Beah Richards on The Bill Cosby Show (1970)
Beulah Elizabeth Richardson
July 12, 1920
Vicksburg, Mississippi, U.S.
|Died||September 14, 2000 (aged 80)|
Vicksburg, Mississippi, U.S.
|Alma mater||Dillard University|
|Guess Who's Coming to Dinner|
Roots: The Next Generations
|Spouse(s)||Hugh Harrell Jr. (divorced)|
Beulah Elizabeth Richardson (July 12, 1920 – September 14, 2000), known professionally as Beah Richards, was an American actress of stage, screen, and television. She was also a poet, playwright, and author.
Richards was nominated for an Oscar and a Golden Globe for her supporting role in the film Guess Who's Coming to Dinner in 1968, as well as winning two Primetime Emmy Awards for her guest roles in the television series Frank's Place in 1988 and The Practice in 2000. She also received a Tony Award nomination for her performance in the 1965 production of The Amen Corner.
She was born Beulah Elizabeth Richardson in Vicksburg, Mississippi; her mother was a seamstress and PTA advocate and her father was a Baptist minister. In 1948, she graduated from Dillard University in New Orleans and two years later moved to New York City. Her career began in 1955 when she portrayed an eighty-four-year-old-grandmother in the off-Broadway show Take a Giant Step. She often played the role of a mother or grandmother, and continued acting her entire life. She appeared in the original Broadway productions of Purlie Victorious, The Miracle Worker, and A Raisin in the Sun.
From the 1930's to the late 50's, Richards was a member and organizer with the Communist Party USA in Los Angeles after befriending artist Paul Robeson. She is among the Black women who "actively participated in movements affiliated with the CPUSA" between 1917's Bolshevik Revolution and Soviet premier Nikita Khrushchev's 1956 revelations.. She was later a sponsor of the National United Committee to Free Angela Davis.
Richards was nominated for a Tony Award for her 1965 performance in James Baldwin's The Amen Corner. She received a nomination for the Academy Award for Best Supporting Actress for her performance as Sidney Poitier's mother in the 1967 film Guess Who's Coming to Dinner. Other notable movie performances include Hurry Sundown, The Great White Hope, Beloved and In the Heat of the Night.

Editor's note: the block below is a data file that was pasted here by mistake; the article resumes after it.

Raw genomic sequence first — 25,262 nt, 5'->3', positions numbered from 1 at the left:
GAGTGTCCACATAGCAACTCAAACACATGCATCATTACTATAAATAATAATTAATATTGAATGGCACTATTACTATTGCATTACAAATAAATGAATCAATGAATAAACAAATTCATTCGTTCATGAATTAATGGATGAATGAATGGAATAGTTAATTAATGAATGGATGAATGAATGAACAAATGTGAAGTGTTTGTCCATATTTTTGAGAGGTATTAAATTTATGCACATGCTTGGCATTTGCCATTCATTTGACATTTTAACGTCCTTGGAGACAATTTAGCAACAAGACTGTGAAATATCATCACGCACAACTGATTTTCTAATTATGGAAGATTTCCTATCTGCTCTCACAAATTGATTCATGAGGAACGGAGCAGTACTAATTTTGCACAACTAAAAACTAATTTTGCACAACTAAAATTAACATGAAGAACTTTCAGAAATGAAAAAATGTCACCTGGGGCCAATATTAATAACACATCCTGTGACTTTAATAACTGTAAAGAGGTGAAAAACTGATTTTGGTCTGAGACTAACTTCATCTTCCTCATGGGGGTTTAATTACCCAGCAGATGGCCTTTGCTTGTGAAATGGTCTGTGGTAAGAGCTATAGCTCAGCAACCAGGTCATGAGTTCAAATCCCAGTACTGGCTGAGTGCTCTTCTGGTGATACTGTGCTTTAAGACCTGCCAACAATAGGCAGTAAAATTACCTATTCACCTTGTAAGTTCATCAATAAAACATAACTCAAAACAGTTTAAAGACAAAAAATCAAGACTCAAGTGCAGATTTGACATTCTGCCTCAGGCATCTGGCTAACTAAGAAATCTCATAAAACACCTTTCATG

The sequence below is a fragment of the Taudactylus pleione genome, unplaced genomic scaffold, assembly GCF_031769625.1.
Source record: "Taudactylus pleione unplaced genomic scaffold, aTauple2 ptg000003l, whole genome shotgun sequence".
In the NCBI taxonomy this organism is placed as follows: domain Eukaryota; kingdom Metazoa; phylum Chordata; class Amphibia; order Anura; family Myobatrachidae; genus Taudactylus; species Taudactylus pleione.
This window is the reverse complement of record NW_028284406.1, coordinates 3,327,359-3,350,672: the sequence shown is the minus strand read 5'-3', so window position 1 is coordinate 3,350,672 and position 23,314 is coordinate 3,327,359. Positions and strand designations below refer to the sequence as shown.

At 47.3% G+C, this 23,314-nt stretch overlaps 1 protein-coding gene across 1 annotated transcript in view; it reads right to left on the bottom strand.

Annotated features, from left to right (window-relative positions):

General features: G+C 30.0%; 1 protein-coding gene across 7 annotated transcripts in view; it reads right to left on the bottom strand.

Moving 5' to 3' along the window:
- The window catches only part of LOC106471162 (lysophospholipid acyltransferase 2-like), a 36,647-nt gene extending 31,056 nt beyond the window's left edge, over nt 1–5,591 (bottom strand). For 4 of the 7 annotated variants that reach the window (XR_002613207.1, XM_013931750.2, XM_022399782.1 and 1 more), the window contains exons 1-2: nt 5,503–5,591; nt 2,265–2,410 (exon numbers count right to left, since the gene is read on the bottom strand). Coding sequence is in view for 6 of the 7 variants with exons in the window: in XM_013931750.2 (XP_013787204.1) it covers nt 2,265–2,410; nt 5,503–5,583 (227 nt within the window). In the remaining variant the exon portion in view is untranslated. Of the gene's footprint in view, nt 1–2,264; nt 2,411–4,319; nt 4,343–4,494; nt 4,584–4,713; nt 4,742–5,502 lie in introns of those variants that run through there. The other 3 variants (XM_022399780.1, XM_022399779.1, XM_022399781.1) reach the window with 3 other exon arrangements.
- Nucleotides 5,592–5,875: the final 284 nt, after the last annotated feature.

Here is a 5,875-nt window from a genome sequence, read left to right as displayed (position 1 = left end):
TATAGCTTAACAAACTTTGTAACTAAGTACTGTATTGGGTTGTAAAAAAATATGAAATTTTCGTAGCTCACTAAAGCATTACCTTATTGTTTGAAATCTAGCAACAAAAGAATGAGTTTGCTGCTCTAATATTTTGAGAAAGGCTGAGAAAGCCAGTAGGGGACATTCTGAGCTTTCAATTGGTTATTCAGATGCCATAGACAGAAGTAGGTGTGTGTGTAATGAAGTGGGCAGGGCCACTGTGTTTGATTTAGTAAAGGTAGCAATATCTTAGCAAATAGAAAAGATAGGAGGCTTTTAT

She made numerous guest television appearances including roles on Beauty and the Beast, The Bill Cosby Show, Sanford and Son, Benson, Designing Women, The Practice, The Big Valley and ER (as Dr. Peter Benton's mother.) She was the winner of two Emmy Awards, one in 1988 for her appearance on the series Frank's Place, and another in 2000 for her appearance on The Practice.
In the last year of her life, Richards was the subject of a documentary created by actress Lisa Gay Hamilton. The documentary Beah: A Black Woman Speaks was created from over 70 hours of their conversations. The film won the Grand Jury Prize at the AFI Film Festival.
Radicalism at the Crossroads: African American Women Activists in the Cold War (2011), by Dayo Gore, is about Richards and others.
|1958||The Mugger||Grecco Maid|
|1959||Take a Giant Step||May Scott|
|1962||The Miracle Worker||Viney the Maid||Uncred|
|1963||Gone Are the Days!||Idella Landy|
|1967||Hurry Sundown||Rose Scott|
|1967||In the Heat of the Night||Mama Caleba|
|1967||Guess Who's Coming to Dinner||Mrs. Prentice||Nominated — Academy Award for Best Supporting Actress|
Nominated — Golden Globe Award for Best Supporting Actress – Motion Picture
|1970||The Great White Hope||Mama Tiny||NAACP Image Award for Outstanding Supporting Actress in a Motion Picture|
|1972||The Biscuit Eater||Charity Tomlin|
|1973||A Dream For Christmas||Grandma Bessie|
|1987||Big Shots||Miss Hanks|
|1989||Homer and Eddie||Linda Cervi|
|1989||Drugstore Cowboy||Drug Counselor|
|1998||Beloved||Baby Suggs||Nominated — NAACP Image Award for Outstanding Supporting Actress in a Motion Picture|
– Beah Richards